When the British settled at Sydney Cove in 1788 the colonial government in Australia claimed all lands for the Crown. Governors of New South Wales were given authority to make land grants to free settlers and non-commissioned officers; when land grants were made they were subject to conditions such as a quit rent and a requirement for the grantee to reside on and cultivate the land. In line with the British government's policy of concentrated land settlement for the colony Governors of New South Wales tended to be prudent in making land grants. By the end of Governor Macquarie’s tenure in 1821 less than 1,000 square miles of land had been granted in the colony of New South Wales. During Governor Brisbane's term, land grants were more made. In addition regulations introduced during Brisbane’s term enabled settlers to purchase up to 4,000 acres at 5s an acre. During Governor Brisbane's four years in office the total amount of land in private hands doubled; the impetus for squatting activities during this early phase was an expanding market for meat as the population of Sydney increased.
The first steps in establishing wool production in New South Wales created an increased demand for land. Squatting activity was carried out by emancipist and native-born colonists as they sought to define and consolidate their place within society. From 1824 there were regulations to limit squatting; the limits of location known as the Nineteen Counties, were defined from 1826. This was because of the expense of providing government services and difficulty supervising convicts over a wide tract of land; however the nature of the sheep industry which required access to vast grassy plains meant that despite the limitations, squatters occupied land far beyond the colony's official limits. From 1833 Commissioners of Crown Lands were appointed under the Encroachment Act to manage squatting. From 1836 legislation was passed to legalise squatting with grazing rights available for ten pounds per year; this fee was for a lease of the land, rather than ownership, what the squatters wanted. The 1847 Orders in Council divided land into settled and unsettled areas, with pastoral leases of one, eight and 14 years for each category respectively.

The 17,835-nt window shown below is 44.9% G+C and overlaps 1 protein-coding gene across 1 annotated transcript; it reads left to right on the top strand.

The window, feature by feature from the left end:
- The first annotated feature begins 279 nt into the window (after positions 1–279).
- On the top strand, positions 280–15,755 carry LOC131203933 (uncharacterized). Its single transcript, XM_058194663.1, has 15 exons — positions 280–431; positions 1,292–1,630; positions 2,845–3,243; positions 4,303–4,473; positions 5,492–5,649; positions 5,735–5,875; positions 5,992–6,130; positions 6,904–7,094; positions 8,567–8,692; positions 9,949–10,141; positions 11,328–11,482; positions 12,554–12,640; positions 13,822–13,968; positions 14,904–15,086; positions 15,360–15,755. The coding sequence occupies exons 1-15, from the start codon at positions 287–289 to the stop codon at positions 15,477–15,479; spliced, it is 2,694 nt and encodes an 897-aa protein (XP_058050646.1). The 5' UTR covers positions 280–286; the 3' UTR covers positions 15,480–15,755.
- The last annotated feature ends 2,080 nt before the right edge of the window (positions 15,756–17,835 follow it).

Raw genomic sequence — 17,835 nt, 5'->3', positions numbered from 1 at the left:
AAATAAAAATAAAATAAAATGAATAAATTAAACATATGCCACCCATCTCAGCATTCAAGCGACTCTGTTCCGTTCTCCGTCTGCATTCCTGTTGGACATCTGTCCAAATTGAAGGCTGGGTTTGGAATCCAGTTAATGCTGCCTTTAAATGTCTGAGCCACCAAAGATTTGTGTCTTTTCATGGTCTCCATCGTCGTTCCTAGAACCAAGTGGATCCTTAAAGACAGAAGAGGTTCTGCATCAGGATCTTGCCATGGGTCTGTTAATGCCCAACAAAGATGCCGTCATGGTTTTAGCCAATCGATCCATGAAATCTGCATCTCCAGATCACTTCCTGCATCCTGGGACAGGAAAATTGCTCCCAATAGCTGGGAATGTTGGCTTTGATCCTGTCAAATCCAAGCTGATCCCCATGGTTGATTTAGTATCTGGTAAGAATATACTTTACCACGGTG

From here on, squatters were able to purchase parts of their land, as opposed to just leasing it. It is known that many squatters fought battles with advanced European weapons against the local Indigenous Australian communities in the areas they occupied, though such battles were investigated; these battles/massacres are the subject of the history wars, being the term for an ongoing public discussion on Australia's interpretation of its history. Squatters were only prosecuted for killing indigenous people; the first conviction of white men for the massacre of Indigenous people followed the Myall Creek massacre in 1838, in which Aboriginal subject status was employed by colonial courts for the rare co-incidence of local and imperial authorities. Whilst life was tough for the squatters, with their huge landholdings many of them became wealthy and were described as the "squattoc
An adhesive bandage called a sticking plaster, medical plaster, or plaster in British English, is a small medical dressing used for injuries not serious enough to require a full-size bandage. They are known by the genericized trademarks Band-Aid or Elastoplast; the adhesive bandage protects the wound and scab from friction, bacteria and dirt. Thus, the healing process of the body is less disturbed; some of the dressings have antiseptic properties. An additional function is to hold the two cut ends of the skin together to make the healing process faster. An adhesive bandage is a small, flexible sheet of material, sticky on one side, with a smaller, non-sticky, absorbent pad stuck to the sticky side; the pad is placed against the wound, overlapping edges of the sticky material are smoothed down so they stick to the surrounding skin. Adhesive bandages are packaged in a sealed, sterile bag, with a backing covering the sticky side, they come in a variety of shapes. The backing and bag are made of coated paper, but may be made of plastic.
The adhesive sheet is a woven fabric, plastic, or latex strip. It may not be waterproof; the adhesive is an acrylate, including methacrylates and epoxy diacrylates. The absorbent pad is made of cotton, there is sometimes a thin, porous-polymer coating over the pad, to keep it from sticking to the wound; the pad may be medicated with an antiseptic solution. In some bandages, the pad is made of a water-absorbing hydrogel; this is common in dressings used on blisters, as the gel acts as a cushion. Many people have allergies to some of these materials latex and some adhesives. Special bandages are used by food preparation workers; these are waterproof, have strong adhesive so they are less to fall off, are blue so that they are more visible in food. Some include a metal strip detectable by machines used in food manufacturing to ensure that food is free from foreign objects. Transdermal patches are adhesive bandages with the function to distribute medication through the skin, rather than protecting a wound.